This project was created to help drivers everywhere park their car with ease. The simple ultrasonic sensor sends signals back and forth to the Particle Argon. As the car gets closer to the ultrasonic sensor, the sensor generates high frequency sounds waves and detects the time interval between sending and receiving signals. This allows it to determine the distance between the car and the sensor. Once the car is within the acceptable parking range, the LED light will turn red to notify the driver.How does the parking sensor work?
The parking sensor uses one microphone to receive signals, and one speaker to transmit signals. Then, the sample rate is doubled to create a more accurate representation. For this project, a 40 kHz ping is sent and the sensor listens for the echo. The pulse travels and hits a wall, then comes back. This reveals the time between pulses, and the distance is calculated. Once the car is within the allotted distance, the LED will light up. The picture below demonstrates the concepts of how an ultrasonic sensor works.
In this project, the main concern was constructive interference and destructive interference. Preventing interference was key to ensuring accurate measurements, so the driver does not accidentally pull forward too much. This was achieved by aligning the parking sensor directly in front of where the car would be. An even surface is critical to getting good data.
What does the circuit design look like for an Ultrasonic Sensor?
Simply connect the 3.3V input to the VCC connection on the ultrasonic sensor.
- Connect Trigger to D2 on your Particle Argon.
- Connect Echo to D6 on your Particle Argon. Place one 220 ohm resistor in front of the Echo connection as well. See the images below for reference.
- Connect GND with GND on the Particle Argon. See the image below for the ultrasonic sensor connections.
HC-SR04 Ultrasonic Sensor Connections
HC-SR04 Particle Argon Connections
- Power Supply − +5V DC
- Quiescent Current − <2mA
- Working Current − 15mA
- Effectual Angle − <15°
- Ranging Distance − 2cm – 400 cm/1″ – 13ft
- Resolution − 0.3 cm
- Measuring Angle − 30 degree
- Connect the 3.3V pin on the Particle Argon to the VCC connection on HC-SR04.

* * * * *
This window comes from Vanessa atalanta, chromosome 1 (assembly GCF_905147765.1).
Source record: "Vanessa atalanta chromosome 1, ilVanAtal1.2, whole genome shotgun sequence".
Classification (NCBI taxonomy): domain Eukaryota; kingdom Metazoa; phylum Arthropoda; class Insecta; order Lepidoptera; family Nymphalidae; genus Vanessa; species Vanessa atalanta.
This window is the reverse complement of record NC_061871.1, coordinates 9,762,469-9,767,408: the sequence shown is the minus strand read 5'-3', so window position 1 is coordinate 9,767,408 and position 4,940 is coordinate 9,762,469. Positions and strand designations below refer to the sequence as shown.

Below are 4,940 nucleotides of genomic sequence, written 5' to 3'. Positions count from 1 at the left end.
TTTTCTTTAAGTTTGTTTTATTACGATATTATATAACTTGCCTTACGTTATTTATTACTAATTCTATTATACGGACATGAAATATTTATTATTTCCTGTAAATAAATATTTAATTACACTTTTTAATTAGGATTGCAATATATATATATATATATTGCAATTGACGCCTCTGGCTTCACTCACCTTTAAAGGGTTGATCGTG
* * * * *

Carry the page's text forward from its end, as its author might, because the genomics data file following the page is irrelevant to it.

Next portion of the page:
- Connect Trigger to digital pin 2 on your Particle Argon.
- Connect Echo to digital pin 6 on your Particle Argon.
- Connect GND with GND on Particle Argon.
- 1 × Breadboard
- 1 × Particle Argon
- 1 × LED
- 1 × 220Ω Resistor
- 1 × Jumper
- Connect the positive terminal of the red LED to D7 on the Particle Argon. This should be the longer leg of the red LED.
- Connect the negative terminal of the red LED to the Power Rail on the breadboard. This should be the shorter leg of the LED.
- Connect one end of the 220 ohm resistor to the Power Rail row directly above the red LED.
- Connect the other end of the 220 ohm resistor to the terminal strip on the breadboard.
- Connect one jumper wire from the terminal strip to the GND connection on the Particle Argon.
- See a detailed circuit in the schematics section below.
To demonstrate the communication between the two particle argon devices, a real time graph was created using IFTTT and Google Sheets. This was done by generating an IFTTT account and setting up an applet. The steps to do so are listed below.
1. Click create under applets.
2. Select Add under "If This", and choose Particle.
3. Choose "Monitor New Event Published", and enter your Event Name, Event Contents, and the Device Name or ID.
4. Create Trigger then Add to "Then That".
5. Select Google Sheets and specify the name, events, etc.
6. Select Finish and the applet should be ready to record live events and send the data to google sheets.IFTTT and Google Sheets Setup
The live data for the parking sensor project is shown below in publishing events and the google sheets graph.Particle Publish Events
Below, the published events are shown for Particle Argon 1 with the ultrasonic sensor. As demonstrated, the device publishes "Clear" until the vehicle is < 60 cm away from the sensor. At this point, the device publishes "Breach" and Particle Argon 2 then sets off the LED to alert the driver.
Click on the link below to get a glimpse of the parking sensor in action!